Obamacare explicitly bars people in the country illegally from its provisions, but a loophole called the "innovation waiver" allows for states to change portions of the law, as long as they make coverage available to more people and as long as the federal government doesn't have to pick up the tab, among other requirements. The bill, which would require that a request for a waiver be filed, first must be approved by the state legislature and the governor before the waiver can be considered by the federal government.

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Though the California bill does not come with federal subsidies that make health insurance more affordable to low- and middle-income people, critics fear it's heading that way.

"This is a two-step process: Open the door to the exchanges, but when no one can afford to buy insurance you come back and add the subsidies," says Ira Mehlman, a spokesman for the Federation for American Immigration Reform. "This is the first step in another misrepresentation of the Affordable Care Act. It was sold to the American people on the fact that you wouldn't have to subsidize health care for illegal immigrants."

Jesse Melgar, a spokesman for Lara's office, reiterated that the bill did not provide for federal subsidies and says the question of whether the state would pay for them would be part of an ongoing conversation. He stressed that the focus was on passing the waiver and says the bill would give families with mixed immigration status – for instance, those in which adult children are U.S. citizens but their parents aren't – the ability to sign up for the same plan, potentially making it easier for them to get care.

RELATED: 21 hacks to reduce your health care costs

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California moves toward extending Obamacare to illegal immigrants

1. Use Generics

If your doctor prescribes you a brand-name drug, ask whether it would be OK to use a generic substitute. Generics can be significantly less expensive, and often there’s no difference in outcome. Medicare enrollees who opted for generic drugs saved an average $1,923 per person in 2014, according to a report by the Generic Pharmaceutical Association.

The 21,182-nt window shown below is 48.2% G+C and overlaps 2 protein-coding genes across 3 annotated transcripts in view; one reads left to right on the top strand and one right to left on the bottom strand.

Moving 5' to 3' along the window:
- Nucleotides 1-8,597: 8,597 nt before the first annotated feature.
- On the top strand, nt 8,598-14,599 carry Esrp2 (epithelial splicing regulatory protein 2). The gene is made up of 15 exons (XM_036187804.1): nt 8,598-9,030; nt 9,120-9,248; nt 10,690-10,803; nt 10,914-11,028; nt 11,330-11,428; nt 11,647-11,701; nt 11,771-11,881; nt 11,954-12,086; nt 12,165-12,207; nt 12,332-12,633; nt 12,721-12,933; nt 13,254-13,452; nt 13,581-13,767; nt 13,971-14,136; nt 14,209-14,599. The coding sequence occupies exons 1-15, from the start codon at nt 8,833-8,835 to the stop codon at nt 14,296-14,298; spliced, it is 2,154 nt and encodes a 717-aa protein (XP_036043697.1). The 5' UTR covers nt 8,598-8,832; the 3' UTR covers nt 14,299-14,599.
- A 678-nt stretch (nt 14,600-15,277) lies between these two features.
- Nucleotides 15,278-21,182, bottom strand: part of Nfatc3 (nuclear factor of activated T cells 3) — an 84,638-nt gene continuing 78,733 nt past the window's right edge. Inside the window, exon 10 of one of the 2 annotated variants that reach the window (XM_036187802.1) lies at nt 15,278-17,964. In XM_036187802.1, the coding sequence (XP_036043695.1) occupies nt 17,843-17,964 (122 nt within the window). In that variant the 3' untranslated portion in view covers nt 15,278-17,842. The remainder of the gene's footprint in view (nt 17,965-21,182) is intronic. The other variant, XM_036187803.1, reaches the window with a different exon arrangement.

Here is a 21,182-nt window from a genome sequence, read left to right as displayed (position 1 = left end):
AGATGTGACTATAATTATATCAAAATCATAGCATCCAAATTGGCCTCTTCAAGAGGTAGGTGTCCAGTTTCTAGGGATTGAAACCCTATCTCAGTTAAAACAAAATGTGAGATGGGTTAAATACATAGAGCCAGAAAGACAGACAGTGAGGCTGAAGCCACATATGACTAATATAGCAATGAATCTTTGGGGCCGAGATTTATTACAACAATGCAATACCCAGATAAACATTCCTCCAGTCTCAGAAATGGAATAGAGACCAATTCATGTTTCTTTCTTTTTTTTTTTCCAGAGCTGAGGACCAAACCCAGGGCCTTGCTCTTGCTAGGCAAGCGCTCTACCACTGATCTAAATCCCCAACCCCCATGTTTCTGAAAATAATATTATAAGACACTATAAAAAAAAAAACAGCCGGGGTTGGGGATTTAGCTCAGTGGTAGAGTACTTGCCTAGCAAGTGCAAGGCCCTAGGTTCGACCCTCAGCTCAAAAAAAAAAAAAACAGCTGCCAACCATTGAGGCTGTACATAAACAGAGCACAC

Read: 10 Ways to Survive Rising Health Care Costs

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2. Stick With In-Network Providers

Your insurer has deals with certain providers that will give you the best price and guarantee that the treatment will be covered. Going out of network almost always means that you’ll have to pay higher prices. Out-of-network providers charge patients on average 300 percent more, or higher, than the Medicare rate for many procedures, according to an analysis by America's Health Insurance Plans, a trade association representing the health insurance industry.

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3. Ask for 90-Day Prescriptions

Breaking down the monthly cost, you’ll likely pay less for a prescription for 90 days' worth of medicine than you will for a 30-day supply. Plus, you’ll only have to pay your copay once instead of three times.

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4. Get Moving

In addition to causing poor health, living an inactive lifestyle can have a dramatic impact on your medical bills. Sedentary adults pay $1,500 more per year in health care costs than adults who are physically active, according to a recent study by health advocacy organization Trust for America’s Health.

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5. Get a Pet

Not only can it be rewarding to have a pet, it can have tangible health benefits, too. The decline in office visits and the reduced frequency of obesity associated with pet ownership can lead to a health care savings of about $86 per year, according to a recent report from the Human Animal Bond Research Initiative Foundation.